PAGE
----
std::vector::iterator to a
T* is harder than it should be; most obvious ways to do it either don’t work at all or invoke undefined behavior (which often manifests as assertions when STL debugging is enabled).
std::vector v; std::vector::iterator it; T* p = v.empty() ? NULL : &v + (it - v.begin());
it is a valid iterator in
it may be equal to
v may be empty.
According to the C++ standard, it’s legal to have a pointer to the element just after the last element of an array, and it’s legal to have an iterator referring to the element just after the last element of a vector, but dereferencing such pointers and iterators leads to undefined behavior.
Unfortunately, there is no way to convert from an iterator directly to a pointer without dereferencing the iterator (
&*it both dereference the iterator). As a result, the only way to convert iterators to pointers that is able to handle all valid iterators requires having access to the vector in question.
Pretty much the only thing you can do with the end iterator is to compare it to another iterator (in the same vector) or subtract another iterator (in the same vector) from it.
&v[k] leads to undefined behavior if
k is equal to
v.size(), which means that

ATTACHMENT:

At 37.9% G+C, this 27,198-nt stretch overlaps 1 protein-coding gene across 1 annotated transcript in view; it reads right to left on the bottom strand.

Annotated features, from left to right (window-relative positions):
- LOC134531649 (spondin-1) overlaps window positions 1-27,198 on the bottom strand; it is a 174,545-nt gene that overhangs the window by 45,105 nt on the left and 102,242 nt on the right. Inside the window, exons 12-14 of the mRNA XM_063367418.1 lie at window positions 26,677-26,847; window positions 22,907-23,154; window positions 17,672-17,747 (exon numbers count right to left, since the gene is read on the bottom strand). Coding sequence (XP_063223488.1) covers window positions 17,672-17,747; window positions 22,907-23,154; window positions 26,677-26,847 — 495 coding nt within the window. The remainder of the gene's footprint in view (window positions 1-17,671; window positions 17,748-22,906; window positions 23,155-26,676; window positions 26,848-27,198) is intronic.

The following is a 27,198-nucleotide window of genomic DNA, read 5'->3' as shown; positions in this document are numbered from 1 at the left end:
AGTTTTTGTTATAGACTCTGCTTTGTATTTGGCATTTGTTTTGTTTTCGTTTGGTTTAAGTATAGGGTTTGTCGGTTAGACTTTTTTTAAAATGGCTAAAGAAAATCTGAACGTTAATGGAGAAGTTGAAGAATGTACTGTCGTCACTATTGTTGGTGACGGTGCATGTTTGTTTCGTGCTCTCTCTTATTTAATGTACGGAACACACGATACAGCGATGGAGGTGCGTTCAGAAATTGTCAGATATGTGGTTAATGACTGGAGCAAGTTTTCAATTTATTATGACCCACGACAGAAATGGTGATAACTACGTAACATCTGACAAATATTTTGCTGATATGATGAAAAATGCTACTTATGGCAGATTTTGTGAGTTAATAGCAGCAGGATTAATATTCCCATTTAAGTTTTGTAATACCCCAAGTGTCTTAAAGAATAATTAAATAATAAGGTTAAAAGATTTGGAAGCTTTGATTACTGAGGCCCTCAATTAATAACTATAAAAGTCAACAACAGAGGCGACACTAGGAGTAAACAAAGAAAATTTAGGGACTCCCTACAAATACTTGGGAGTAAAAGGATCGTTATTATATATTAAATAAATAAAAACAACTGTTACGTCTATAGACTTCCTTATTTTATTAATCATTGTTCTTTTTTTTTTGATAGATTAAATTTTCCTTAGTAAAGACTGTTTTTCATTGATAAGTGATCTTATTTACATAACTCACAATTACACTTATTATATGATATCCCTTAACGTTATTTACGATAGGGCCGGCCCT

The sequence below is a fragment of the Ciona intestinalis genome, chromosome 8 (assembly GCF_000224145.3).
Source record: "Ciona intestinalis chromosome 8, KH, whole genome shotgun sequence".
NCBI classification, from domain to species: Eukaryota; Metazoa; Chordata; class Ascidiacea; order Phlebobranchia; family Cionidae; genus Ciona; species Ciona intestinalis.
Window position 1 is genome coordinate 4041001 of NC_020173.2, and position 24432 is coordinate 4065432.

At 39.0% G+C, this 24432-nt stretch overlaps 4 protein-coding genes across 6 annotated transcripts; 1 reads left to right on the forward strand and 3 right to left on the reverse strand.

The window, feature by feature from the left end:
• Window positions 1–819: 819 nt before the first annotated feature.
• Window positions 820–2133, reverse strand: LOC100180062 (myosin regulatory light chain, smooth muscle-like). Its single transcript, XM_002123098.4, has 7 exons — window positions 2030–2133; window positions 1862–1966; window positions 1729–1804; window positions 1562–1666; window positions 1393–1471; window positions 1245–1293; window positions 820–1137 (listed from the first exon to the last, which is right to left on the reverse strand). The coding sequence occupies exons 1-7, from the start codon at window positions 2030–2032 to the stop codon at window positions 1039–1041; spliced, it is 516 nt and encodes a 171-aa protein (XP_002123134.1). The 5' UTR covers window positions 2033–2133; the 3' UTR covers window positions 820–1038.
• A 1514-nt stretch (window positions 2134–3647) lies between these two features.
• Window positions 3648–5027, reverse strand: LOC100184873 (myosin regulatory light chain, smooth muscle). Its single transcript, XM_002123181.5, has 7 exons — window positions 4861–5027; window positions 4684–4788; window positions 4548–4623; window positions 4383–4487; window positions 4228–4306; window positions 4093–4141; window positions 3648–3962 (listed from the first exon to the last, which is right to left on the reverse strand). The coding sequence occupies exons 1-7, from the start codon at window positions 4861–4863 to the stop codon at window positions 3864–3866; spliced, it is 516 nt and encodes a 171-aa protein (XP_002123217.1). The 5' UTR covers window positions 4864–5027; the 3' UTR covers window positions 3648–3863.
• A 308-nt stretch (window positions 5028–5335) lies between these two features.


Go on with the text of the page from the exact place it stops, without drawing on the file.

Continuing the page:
&v[it - v.begin()] leads to undefined behavior if
v.end(). Even though it’s legal to have pointer to the element after the last one, it’s not legal to obtain such a pointer by evaluating
The only way I found to get to the pointer corresponding to
v.end() without invoking undefined behavior is
&v + v.size() — assuming
v is not empty. Thus, for a non-empty vector,
&v + (it - v.begin()) converts the iterator it to its matching pointer.
If the vector is empty, there is no guarantee that the storage for
v is allocated, and
&v invokes undefined behavior, which is why we have to use
NULL to cover the special case of the pointer to the beginning or the end of an empty vector.
File under: C++ code written to work around the fact that the code is written in C++.
Thanks to Mat Marcus for help.